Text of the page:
# Merge Sort Algorithm in Python

1 min readDec 3, 2020

--

Merge sort algorithm is based on the divide and conquer algorithm. Although this algorithm consumes more memory, this algorithm is widely used nowadays because of its less complexity.

Below are the few important things to consider while using this algorithm,

- Merge sort is efficient to use when the data set is very large. If the array size is smaller, you can use quicksort.
- Merge sort is a stable algorithm. It means that this sort preserves the sorting of the other dependent columns. Please refer to https://www.coursera.org/lecture/algorithms-part1/stability-pvvLZ for more information.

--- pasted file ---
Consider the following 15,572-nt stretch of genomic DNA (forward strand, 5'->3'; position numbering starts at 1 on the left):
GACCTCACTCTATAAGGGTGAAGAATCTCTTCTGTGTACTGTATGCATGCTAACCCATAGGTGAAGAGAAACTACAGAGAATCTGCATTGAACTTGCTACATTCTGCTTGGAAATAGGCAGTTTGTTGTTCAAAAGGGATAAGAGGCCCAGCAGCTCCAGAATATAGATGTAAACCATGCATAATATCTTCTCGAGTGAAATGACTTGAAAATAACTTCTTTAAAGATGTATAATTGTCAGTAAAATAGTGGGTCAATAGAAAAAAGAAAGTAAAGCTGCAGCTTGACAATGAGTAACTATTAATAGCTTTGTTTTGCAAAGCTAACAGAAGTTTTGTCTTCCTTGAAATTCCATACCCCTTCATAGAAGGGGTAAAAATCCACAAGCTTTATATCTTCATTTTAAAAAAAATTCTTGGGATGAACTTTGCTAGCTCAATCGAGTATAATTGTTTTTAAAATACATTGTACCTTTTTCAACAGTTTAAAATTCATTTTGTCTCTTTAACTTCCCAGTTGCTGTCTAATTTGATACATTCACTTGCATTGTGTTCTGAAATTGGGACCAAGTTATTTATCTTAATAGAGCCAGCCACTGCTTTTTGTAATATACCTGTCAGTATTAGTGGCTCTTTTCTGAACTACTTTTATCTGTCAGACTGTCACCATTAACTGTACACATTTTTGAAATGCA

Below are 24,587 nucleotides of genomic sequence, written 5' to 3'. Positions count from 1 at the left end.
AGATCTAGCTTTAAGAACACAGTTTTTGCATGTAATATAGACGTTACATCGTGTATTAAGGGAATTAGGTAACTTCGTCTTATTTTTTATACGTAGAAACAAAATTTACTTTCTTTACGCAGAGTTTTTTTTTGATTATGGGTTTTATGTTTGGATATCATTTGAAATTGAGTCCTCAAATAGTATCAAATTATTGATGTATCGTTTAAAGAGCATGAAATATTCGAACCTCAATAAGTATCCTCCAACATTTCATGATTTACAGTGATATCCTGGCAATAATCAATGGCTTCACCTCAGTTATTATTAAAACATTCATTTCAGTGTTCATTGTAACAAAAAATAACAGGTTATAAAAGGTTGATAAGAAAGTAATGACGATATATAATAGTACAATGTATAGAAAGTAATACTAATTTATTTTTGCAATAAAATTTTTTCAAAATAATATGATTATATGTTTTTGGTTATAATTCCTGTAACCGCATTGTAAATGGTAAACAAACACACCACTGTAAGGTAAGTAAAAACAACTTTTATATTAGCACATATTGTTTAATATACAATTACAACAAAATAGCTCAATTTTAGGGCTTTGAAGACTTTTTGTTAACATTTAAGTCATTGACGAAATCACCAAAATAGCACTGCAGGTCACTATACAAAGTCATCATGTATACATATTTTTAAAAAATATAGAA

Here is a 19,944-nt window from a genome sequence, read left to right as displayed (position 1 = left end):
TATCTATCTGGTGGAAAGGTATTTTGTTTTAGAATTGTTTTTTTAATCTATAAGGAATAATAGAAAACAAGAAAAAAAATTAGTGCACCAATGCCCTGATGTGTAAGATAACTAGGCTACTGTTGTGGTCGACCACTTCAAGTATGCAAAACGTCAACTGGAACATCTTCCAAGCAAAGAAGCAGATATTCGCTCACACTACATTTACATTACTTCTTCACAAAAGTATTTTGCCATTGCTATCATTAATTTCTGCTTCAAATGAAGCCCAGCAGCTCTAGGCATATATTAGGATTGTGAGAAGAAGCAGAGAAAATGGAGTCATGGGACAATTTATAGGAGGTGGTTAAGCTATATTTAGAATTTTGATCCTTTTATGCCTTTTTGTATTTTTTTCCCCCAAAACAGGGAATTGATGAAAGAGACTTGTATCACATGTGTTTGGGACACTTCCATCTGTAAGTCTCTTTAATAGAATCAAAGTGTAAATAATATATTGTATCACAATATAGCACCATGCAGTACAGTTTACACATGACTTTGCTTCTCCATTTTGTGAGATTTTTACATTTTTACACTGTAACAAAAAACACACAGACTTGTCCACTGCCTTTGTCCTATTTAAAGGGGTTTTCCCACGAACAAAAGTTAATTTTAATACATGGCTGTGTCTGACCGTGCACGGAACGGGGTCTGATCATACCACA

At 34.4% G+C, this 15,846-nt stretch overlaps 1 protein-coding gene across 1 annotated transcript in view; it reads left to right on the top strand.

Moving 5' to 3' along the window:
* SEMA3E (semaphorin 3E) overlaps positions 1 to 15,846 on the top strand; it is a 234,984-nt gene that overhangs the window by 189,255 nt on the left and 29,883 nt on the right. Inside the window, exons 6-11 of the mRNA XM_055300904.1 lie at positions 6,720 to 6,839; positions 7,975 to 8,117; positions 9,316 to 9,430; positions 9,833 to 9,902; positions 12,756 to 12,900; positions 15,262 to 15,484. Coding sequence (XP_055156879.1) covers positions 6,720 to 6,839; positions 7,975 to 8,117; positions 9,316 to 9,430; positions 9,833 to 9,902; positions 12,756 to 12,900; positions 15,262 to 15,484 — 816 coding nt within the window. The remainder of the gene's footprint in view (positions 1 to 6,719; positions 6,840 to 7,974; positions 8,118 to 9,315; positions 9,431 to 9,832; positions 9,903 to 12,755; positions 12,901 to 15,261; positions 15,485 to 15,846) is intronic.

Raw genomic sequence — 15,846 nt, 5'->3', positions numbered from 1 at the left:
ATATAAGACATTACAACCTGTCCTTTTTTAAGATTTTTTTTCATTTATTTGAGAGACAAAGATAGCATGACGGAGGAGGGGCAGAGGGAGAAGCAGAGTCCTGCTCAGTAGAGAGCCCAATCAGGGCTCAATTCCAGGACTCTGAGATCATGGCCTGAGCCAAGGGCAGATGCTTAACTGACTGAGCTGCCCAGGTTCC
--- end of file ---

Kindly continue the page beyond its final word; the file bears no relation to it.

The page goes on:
- The time complexity is O(n logn) and the space complexity is O(n).
- More suitable for the linked list than arrays.

Please find below the python coding for the merge sort algorithm:

def merge_sort(arr):

arr_len = len(arr)

if(arr_len > 1):

mid = arr_len//2

left_arr = arr[:mid]

right_arr = arr[mid:]

merge_sort(left_arr)

merge_sort(right_arr)

i = j = k = 0

left_arr_len = len(left_arr)

right_arr_len = len(right_arr)

while(i<left_arr_len and j<right_arr_len):

if(left_arr[i] < right_arr[j]):

arr[k] = left_arr[i]

i += 1

else:

arr[k] = right_arr[j]

j += 1

k += 1

if(i < left_arr_len):

arr[k:] = left_arr[i:]

else:

arr[k:] = right_arr[j:]

return arr

return arr

arr = [2,4,5,6,2,4,5,6]

print(merge_sort(arr))"test cases"

"empty list []"

"list with one element [1]"

"already sorted list [1,2,3,4,5]"

"reverse sorted list [7,6,5,4]"

"list with duplicate values [1,2,2,0,8,7]"

Happy Learning!